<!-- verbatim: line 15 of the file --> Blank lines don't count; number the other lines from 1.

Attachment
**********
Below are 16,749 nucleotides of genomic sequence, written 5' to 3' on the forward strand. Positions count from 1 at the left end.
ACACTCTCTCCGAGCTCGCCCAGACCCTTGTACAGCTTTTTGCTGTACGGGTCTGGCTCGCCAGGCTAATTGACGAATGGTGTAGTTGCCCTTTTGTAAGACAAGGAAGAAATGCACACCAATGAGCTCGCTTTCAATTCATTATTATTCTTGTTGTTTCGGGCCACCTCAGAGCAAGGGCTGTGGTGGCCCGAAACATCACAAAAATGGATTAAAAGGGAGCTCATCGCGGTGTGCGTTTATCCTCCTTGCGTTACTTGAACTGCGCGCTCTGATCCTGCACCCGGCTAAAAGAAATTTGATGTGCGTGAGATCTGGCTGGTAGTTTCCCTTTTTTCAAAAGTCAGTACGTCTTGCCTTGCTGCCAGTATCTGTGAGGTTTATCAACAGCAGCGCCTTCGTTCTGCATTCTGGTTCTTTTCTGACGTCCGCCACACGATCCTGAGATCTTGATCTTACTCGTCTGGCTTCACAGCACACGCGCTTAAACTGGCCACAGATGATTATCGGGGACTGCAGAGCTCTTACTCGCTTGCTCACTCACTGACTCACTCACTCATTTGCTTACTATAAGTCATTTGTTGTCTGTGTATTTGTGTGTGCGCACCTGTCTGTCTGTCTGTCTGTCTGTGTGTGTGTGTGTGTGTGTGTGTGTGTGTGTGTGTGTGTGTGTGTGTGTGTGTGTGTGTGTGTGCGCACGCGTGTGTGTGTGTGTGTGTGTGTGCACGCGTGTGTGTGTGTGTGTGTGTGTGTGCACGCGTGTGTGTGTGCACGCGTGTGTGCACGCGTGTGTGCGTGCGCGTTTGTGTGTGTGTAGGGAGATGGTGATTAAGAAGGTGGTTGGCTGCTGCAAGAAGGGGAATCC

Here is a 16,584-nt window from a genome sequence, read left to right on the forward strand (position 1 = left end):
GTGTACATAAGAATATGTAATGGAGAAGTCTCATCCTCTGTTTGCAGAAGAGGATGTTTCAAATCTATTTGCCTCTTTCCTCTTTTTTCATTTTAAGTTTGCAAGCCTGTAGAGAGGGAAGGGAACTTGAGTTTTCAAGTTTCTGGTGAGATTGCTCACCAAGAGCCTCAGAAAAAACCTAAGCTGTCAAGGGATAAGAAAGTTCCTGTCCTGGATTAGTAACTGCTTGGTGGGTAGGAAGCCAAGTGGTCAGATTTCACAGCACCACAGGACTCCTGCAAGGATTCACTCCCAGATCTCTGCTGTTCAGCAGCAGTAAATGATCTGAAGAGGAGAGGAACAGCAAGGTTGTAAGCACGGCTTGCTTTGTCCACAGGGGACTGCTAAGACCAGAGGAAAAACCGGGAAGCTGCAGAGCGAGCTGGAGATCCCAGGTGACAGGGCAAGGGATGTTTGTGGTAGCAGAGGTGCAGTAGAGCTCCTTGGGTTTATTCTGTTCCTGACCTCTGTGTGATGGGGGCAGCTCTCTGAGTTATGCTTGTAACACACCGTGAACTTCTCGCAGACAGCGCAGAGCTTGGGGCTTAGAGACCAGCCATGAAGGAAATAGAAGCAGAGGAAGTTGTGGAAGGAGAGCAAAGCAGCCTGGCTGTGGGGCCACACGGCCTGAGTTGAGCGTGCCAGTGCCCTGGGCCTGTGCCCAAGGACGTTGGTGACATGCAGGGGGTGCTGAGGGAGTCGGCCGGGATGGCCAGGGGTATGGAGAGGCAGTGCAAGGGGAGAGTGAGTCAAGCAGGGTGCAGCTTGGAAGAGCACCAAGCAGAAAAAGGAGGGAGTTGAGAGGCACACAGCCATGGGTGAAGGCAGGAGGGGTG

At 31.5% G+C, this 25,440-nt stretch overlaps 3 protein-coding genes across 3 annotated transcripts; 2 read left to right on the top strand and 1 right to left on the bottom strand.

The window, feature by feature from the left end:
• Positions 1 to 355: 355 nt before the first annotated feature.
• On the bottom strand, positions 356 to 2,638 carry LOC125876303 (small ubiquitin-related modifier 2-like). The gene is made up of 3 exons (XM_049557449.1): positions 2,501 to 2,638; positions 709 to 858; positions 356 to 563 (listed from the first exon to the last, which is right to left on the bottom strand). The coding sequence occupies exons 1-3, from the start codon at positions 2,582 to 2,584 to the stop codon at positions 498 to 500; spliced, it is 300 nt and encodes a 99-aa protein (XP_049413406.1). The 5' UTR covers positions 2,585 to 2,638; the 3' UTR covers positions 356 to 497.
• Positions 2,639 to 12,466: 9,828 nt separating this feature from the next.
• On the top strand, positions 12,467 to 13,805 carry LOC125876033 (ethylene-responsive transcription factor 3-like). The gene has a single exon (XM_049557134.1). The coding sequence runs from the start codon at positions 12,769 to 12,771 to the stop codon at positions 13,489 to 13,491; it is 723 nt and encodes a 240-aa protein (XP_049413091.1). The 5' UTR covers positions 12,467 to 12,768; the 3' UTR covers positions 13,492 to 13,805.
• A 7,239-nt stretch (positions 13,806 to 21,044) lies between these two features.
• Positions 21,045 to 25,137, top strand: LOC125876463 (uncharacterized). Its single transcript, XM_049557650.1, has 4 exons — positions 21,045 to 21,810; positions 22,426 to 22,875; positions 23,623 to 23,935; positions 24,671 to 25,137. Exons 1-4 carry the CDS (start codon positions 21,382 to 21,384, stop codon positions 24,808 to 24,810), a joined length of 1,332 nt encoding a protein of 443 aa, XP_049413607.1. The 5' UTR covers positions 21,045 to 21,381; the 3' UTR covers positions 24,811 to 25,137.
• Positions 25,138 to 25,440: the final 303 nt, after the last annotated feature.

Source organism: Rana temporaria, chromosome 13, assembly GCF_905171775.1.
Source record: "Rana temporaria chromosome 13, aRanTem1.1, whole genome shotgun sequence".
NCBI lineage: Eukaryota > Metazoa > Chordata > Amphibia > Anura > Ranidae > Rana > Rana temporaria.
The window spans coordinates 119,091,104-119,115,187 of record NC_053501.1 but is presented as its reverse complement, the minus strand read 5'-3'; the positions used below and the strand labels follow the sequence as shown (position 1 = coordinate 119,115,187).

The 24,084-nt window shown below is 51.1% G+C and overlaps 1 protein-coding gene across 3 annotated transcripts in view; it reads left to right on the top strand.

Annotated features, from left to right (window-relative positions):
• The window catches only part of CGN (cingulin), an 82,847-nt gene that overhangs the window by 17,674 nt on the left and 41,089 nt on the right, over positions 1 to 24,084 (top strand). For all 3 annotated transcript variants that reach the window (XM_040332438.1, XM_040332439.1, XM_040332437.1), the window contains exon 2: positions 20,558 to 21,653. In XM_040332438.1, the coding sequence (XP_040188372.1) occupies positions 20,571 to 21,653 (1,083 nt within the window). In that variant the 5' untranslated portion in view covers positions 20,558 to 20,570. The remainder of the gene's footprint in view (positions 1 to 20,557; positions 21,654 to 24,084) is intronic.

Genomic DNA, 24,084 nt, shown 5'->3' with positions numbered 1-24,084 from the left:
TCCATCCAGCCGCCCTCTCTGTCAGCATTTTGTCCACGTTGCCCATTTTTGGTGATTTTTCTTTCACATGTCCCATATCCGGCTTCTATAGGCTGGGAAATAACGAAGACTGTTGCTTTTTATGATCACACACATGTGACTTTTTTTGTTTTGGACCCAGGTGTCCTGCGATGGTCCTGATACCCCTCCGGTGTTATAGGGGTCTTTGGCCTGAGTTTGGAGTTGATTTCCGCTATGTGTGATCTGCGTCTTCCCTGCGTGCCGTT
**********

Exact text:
Source record: "Rana temporaria chromosome 13, aRanTem1.1, whole genome shotgun sequence".